The Hindenburg


The arrival of the Hindenburg, thirteen hours behind
schedule, at Lakehurst, New Jersey, on the evening of May
6, 1937, promised to be routine. The ship had an
unblemished safety record on eighteen previous Atlantic
crossings. In fact, no passenger had ever lost his life on
any commercial airship. Still, because this was the
beginning of the most ambitious season yet for airship
voyages, reporters, photographers and news reel cameramen
had their eyes and lenses focused on the great dirigible as
it approached. When disaster struck it was sudden. Without
warning flames gushed from within the Hindenburg's hull;
thirty-two seconds later the airship lay on the ground,
ravaged. Never had the sights and sounds of a disaster in
progress been so graphically documented. Within a day,
newspaper readers and theater audiences were confronted by
fiery images of the Hindenburg. Radio listeners heard the
emotional words of newsman Herb Morrison, sobbing into his
recorder, "It's burning, bursting into flames, and it's
falling on the mooring mast and all the folks. This is one
of the worst catastrophes in the world. . . . Oh, the
humanity and all the passengers!(Marben 58)" When this
floating cathedral, called the Hindenburg, burst into a
geyser of flaming hydrogen there was a tremendous impact on
the public, although two thirds of the people on board
survived. Two theories about why it happened surfaced and
this tragedy put an end to the short age of these massive
airships. The demise of the Hindenburg had a searing
impact on public consciousness that far surpassed the bare
statistics of the calamity. Men and women escaped, even
from this inferno. One elderly lady walked out by the
normal exit as though nothing had happened and was
unscratched. A fourteen-year-old cabin boy jumped to the
ground into flames and smoke. He was almost unconscious
from the fumes when a water-ballast bag collapsed over his
head. He got out. One passenger hacked his way through a
jungle of hot metal using his bare hands. Another emerged
safely, only to have another passenger land upon him and
cripple him. One man, at an open window with every chance
to jump to safety, went back into the flames to his wife,
both died. The final count was 36 dead, including 13
passengers. Nearly two thirds, of the 97 persons on board
survived, but that fact was forever obscured, and the name
Hindenburg became comparable only to the name
Titanic(Abbott 69). Of all airship crashes, Hindenburg's
remains the most mysterious and the most contentious,
partially because of its fame. Many theorists were
attracted to the idea of sabotage. An incendiary device
could have been positioned at the place the fire started.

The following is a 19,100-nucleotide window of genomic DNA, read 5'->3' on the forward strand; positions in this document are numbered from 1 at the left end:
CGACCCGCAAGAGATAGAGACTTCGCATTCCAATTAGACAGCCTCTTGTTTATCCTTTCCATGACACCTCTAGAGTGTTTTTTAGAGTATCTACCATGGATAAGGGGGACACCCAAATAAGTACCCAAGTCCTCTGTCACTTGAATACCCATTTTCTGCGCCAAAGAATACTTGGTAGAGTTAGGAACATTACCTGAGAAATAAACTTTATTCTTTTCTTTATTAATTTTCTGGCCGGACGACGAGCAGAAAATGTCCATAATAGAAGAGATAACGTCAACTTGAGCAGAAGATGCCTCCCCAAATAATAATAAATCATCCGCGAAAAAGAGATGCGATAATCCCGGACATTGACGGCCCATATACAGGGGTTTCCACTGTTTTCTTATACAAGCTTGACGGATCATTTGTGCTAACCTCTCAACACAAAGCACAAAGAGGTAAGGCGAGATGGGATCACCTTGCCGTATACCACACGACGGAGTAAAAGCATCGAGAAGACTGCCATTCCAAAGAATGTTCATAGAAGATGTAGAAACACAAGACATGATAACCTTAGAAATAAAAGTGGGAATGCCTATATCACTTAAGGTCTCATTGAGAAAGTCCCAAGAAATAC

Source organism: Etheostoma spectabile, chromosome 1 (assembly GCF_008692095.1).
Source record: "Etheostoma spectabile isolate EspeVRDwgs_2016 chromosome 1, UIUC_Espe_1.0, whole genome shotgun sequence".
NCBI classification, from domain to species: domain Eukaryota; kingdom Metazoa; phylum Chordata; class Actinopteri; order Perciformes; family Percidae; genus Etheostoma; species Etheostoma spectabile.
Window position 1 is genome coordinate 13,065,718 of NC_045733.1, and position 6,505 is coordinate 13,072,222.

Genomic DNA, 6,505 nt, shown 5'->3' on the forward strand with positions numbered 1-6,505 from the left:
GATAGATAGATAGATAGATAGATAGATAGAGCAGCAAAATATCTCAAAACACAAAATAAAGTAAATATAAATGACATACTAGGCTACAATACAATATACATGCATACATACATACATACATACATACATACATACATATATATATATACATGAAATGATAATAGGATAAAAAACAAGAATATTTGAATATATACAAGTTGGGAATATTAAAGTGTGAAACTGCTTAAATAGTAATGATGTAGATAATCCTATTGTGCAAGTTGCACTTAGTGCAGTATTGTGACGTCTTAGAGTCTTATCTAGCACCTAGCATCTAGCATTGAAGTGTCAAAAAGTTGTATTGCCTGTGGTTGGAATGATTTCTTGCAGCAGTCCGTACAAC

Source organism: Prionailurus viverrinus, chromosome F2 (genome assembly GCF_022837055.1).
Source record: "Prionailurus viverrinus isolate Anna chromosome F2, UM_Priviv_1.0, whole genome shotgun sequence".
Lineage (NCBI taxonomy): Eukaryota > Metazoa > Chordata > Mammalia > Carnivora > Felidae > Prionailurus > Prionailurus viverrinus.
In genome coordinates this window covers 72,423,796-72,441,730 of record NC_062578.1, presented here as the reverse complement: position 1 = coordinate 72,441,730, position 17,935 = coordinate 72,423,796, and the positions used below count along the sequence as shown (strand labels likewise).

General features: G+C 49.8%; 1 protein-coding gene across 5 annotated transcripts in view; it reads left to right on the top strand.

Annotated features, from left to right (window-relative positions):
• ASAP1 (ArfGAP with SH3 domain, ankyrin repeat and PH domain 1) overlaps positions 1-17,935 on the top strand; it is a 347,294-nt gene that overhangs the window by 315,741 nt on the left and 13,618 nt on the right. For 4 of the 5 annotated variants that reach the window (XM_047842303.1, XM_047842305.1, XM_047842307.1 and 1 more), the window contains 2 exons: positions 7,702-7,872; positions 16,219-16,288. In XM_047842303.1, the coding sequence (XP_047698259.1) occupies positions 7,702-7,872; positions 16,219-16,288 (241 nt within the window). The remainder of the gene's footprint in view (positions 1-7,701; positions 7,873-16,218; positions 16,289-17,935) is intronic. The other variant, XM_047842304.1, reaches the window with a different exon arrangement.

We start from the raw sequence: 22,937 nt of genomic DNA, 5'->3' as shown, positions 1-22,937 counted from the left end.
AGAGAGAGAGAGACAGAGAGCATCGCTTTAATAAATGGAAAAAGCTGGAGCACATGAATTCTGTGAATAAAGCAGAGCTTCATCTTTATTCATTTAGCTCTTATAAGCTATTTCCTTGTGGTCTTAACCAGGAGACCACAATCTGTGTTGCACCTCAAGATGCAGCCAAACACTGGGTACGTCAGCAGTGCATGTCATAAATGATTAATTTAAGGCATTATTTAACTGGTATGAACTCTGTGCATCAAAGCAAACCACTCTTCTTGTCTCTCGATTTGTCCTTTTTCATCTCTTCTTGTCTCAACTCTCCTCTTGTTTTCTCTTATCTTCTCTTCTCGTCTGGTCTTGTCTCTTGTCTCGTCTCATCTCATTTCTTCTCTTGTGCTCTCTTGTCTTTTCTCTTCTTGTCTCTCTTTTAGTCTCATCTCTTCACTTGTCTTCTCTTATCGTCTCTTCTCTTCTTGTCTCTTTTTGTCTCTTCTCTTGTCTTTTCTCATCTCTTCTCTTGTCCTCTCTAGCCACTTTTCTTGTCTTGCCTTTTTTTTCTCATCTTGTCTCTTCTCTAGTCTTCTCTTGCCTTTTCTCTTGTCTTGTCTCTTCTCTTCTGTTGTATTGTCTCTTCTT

There was an access ladder from the keel as well as a
ventilation shaft to fan the flames(124). The most
attractive aspect of the sabotage theory is timing. Had the
airship arrived on time at six o'clock in the morning a
bomb timed for after seven p.m. would not have caused the
horrifying casualties(125). In the absence of any real
evidence to support the theory, some have been tempted to
provide the villain instead. Max Pruss, captain at the time
of the crash, eventually came to suspect a certain
passenger(125). Others have chosen members of the crew. But
not only did the American investigators fail to find any
evidence of sabotage, the Gestapo investigation was equally
negative. Unconvinced by this, some of the sabotage
theorists have made the whole thing into a Nazi plot(Marben
87). Many explanations fit the circumstances without the
"sensational" solutions. The presence of free hydrogen deep
inside the ship can be attributed to various causes. The
very slow approach-speed of the airship, after valving gas,
might well have left some gas residue in the shafts. The
tail heaviness, noticed by the elevator man, might have
been the result of a gas leak(Abbott 251). The only other
necessary ingredient is the spark. Both American and German
investigators agreed that some form of static discharge was
the source of the fire(250). The burning of the Hindenburg
made it clear once and for all that dirigible travel was
merely a blind alley in the evolution of flight. The giant
airships' remaining loyalists were abandoned, along with
Gill Robb Wilson, the landing supervisor at Lakehurst that
fateful evening, "Those of us long in the air know what it
is to reach out in salute to the embodiment of our hopes,
and suddenly find our fingers filled with ashes(Marben


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